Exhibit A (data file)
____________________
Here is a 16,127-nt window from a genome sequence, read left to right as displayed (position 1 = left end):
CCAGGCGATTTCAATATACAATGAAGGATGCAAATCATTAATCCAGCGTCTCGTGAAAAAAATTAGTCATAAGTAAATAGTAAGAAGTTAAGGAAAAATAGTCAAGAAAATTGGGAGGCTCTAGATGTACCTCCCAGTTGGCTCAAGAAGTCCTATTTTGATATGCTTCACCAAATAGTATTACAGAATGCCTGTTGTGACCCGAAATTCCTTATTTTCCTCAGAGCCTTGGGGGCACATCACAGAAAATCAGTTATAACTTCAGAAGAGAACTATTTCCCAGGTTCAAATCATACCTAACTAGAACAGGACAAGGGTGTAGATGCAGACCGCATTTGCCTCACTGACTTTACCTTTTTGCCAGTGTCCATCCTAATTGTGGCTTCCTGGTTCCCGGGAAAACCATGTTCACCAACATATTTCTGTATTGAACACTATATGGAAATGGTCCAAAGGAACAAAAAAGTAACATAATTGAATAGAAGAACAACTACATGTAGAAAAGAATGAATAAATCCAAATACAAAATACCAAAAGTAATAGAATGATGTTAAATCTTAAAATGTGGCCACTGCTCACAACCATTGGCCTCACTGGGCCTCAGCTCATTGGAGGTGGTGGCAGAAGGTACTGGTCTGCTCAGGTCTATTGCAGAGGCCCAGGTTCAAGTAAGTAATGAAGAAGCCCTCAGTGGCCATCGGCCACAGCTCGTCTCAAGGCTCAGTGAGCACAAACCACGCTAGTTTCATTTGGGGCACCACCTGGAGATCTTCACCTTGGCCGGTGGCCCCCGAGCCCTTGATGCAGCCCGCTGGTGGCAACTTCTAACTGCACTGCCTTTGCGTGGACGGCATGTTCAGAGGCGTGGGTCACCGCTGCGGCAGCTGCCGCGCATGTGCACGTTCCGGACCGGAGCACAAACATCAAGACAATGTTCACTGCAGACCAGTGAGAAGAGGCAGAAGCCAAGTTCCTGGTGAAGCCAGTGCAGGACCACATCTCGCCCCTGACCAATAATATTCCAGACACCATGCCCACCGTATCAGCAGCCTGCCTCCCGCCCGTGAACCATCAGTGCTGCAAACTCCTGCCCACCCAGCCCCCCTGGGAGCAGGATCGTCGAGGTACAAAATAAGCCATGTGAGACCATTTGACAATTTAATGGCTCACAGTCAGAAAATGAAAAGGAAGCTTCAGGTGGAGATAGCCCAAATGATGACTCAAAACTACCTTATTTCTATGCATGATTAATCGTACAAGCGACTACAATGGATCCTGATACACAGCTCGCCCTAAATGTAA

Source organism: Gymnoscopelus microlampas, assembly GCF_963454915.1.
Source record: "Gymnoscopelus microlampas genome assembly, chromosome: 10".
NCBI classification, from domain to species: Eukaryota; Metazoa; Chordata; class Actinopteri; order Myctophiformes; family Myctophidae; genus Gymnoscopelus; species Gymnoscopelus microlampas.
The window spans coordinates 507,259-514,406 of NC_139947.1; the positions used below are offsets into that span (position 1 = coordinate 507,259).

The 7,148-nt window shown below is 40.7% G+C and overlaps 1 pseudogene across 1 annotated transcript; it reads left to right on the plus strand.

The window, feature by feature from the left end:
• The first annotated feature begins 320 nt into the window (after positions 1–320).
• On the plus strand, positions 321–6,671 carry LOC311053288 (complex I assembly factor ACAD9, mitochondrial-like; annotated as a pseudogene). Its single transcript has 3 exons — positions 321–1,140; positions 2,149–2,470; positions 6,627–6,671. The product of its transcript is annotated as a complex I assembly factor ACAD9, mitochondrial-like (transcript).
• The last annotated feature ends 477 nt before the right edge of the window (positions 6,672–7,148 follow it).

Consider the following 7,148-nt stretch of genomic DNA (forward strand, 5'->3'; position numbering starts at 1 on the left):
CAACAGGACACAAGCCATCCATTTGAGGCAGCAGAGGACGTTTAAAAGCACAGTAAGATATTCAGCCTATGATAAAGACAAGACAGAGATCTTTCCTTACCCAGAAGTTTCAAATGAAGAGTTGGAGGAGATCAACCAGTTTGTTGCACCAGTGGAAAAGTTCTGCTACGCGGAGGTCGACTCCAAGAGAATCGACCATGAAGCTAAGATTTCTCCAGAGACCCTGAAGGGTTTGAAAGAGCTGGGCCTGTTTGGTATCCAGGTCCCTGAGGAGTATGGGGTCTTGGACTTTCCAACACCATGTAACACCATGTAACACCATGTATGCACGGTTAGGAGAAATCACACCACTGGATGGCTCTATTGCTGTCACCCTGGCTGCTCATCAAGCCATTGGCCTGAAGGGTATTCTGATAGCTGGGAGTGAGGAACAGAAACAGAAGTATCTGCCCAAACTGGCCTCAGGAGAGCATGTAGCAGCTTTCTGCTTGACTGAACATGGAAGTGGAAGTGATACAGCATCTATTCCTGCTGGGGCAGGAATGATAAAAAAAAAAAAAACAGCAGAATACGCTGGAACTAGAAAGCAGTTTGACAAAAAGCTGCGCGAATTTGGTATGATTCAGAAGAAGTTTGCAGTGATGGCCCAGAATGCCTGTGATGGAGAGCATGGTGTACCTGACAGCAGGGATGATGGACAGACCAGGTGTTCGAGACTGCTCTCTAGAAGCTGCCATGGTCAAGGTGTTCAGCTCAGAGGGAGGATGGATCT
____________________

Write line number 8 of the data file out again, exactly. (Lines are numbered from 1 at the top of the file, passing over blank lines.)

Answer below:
The window, feature by feature from the left end: